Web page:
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More Americans say the benefits of vaccines outweigh the risk. Getty Images
  • With vaccine-preventable diseases in the United States on the rise, more people say they believe the benefits of measles vaccine outweigh the risks.
  • Last year had the most measles cases since 1992, and experts say pockets of unvaccinated groups helped lead to the spread of the disease.
  • A new study finds that Americans are actually increasingly likely to say that the MMR shot is safe and effective.

The return of vaccine-preventable illnesses like last year’s measles outbreak has put a spotlight on the rise of anti-vaccine advocates who go against medical advice and do not fully vaccinate their children.

While this group may make headlines, research finds they are still firmly in the minority.

A new report from the Pew Research Center is showing that the public attitude toward one controversial vaccine in particular, the measles, mumps, and rubella (MMR) vaccine, is increasingly positive.

Childhood vaccines have been vitally important throughout history in eradicating certain fatal illnesses like polio, tetanus, diphtheria, measles, mumps, and rubella. If you’ve never heard of a few of these, it’s because vaccines are effective.

But 2019 was the highest years for measles’ outbreaks in decades, as well as a year with one of the lowest vaccination rates. The majority of measles cases were among people who were not vaccinated.

About 88 percent of U.S. adults say the benefits of the MMR vaccine outweigh the risks. The portion who consider its preventative health benefits to be “very high” has grown by 11 percent between 2016 and 2019.

Among the demographics researched, black and Hispanic Americans hold less-positive views about the MMR vaccine than white Americans. The research shows 92 percent of white adults say the benefits outweigh the risks, while 74 percent and 78 percent of black and Hispanic adults say the same, respectively.

Forty-six percent of black and 45 percent of Hispanic adults say the risk of side effects is a medium, while 23 percent of white Americans say the same.

There are also differences by generation, though not as extreme. Baby Boomer and older adults rank the benefits of the MMR vaccine higher than the risks. Those with higher levels of education and higher incomes were also more likely to consider the MMR vaccine. About 93 percent of Americans with a postgraduate degree rank the health benefits of the MMR vaccine as very high or high.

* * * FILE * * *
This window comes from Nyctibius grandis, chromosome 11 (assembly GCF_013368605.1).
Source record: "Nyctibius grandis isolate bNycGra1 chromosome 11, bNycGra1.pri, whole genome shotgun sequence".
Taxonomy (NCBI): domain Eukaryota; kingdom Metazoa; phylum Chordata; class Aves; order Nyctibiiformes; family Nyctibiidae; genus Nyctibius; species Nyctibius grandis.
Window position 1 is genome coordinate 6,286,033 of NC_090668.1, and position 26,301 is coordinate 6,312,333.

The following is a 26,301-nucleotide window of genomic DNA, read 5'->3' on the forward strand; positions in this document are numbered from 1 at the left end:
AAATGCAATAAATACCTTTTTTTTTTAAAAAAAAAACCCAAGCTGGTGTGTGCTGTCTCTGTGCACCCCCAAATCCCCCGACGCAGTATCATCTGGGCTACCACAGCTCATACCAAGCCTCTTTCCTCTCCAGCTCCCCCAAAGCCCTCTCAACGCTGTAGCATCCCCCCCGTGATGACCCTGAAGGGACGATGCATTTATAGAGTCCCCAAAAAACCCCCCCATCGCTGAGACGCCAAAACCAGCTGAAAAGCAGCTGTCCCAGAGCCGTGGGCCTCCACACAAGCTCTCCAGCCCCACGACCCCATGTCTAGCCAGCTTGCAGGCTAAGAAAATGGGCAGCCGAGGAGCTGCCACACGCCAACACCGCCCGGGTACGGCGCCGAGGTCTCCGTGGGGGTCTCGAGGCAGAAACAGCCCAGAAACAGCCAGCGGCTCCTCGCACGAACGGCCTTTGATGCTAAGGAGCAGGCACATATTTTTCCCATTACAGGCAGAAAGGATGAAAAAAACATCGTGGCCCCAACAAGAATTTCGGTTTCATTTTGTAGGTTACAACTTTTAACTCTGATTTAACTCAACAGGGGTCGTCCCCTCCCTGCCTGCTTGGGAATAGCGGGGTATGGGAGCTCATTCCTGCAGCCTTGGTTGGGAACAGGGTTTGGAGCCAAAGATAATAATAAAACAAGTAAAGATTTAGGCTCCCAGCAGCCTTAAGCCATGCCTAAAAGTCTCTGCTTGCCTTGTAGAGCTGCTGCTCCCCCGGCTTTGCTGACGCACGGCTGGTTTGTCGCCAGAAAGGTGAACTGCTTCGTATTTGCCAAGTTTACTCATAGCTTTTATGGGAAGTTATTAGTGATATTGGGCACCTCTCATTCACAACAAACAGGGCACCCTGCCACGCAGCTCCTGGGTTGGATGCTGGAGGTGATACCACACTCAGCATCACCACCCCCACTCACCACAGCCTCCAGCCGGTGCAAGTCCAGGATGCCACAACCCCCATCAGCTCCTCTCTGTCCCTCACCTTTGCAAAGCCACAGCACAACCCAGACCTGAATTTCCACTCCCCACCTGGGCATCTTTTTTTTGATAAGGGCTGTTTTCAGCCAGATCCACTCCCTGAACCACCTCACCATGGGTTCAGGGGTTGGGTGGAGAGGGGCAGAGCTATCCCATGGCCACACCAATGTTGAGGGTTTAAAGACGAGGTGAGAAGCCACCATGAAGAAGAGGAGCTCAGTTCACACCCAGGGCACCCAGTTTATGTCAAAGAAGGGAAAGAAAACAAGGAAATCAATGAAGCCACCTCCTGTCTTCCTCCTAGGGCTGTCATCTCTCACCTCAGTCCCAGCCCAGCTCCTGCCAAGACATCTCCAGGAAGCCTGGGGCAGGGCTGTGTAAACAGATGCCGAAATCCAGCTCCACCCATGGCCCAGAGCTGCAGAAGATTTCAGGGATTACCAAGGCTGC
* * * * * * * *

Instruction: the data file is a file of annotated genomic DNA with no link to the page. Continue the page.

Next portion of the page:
“When you break it down into the details what was interesting to me is that there are still significant racial and socio-economic disparities in these views, which I feel need to be addressed,” says Dr. Valerie Cluzet, infectious disease specialist and internal medicine physician at Nuvance Health in New York. “It gives a good view on where to focus education efforts on vaccine education and disease prevention.”

As to whether or not the research will change the dialog, it remains to be seen. “I don’t think [the debate] will completely ever go away,” says Cluzet. “But the more we educate, as long as it stays a discussion in education, we can improve on it.”

Reasons for why parents refuse to vaccinate their kids vary among parents, but can fall into four overarching categories: religion, personal or philosophical beliefs, safety concerns, and a desire for more information from healthcare providers.

“Vaccine hesitancy” is the term given to those who fall into any of these camps. There is no federal law regarding vaccine administration, but each state has its own laws regarding which vaccinations are required for children to enter school. When it comes to the MMR vaccine, all children in all states entering school, college, child care, etc. must be up to date on their vaccinations.

Nothing is perfect, and there are side effects to everything, but according to the CDC, the side effects for the MMR vaccine are almost always mild and include:

  • sore arm from the shot
  • fever
  • mild rash
  • temporary pain

In a few rare cases there have been febrile seizures, but the risk is low and is not associated with any long-term effects.

The theory that the MMR vaccine can lead to autism has no scientific data to back it up. A 1998 report published data to the contrary, but was retracted by the journal that published it, and the researcher behind the study lost their medical license. Autism is a brain development condition with a genetic component and usually shows up before the age of 1.

“To be clear, significant side effects, like a low platelet count, occur on a rare basis,” says Dr. Michael Grosso, chief medical officer and chair of pediatrics at Northwell Health’s Huntington Hospital. “But the side effects these respondents are thinking about, like autism or other developmental problems aren’t ‘rare.’ They are nonexistent. And so, there is still a lot of educating we need to do to separate fact from fiction.”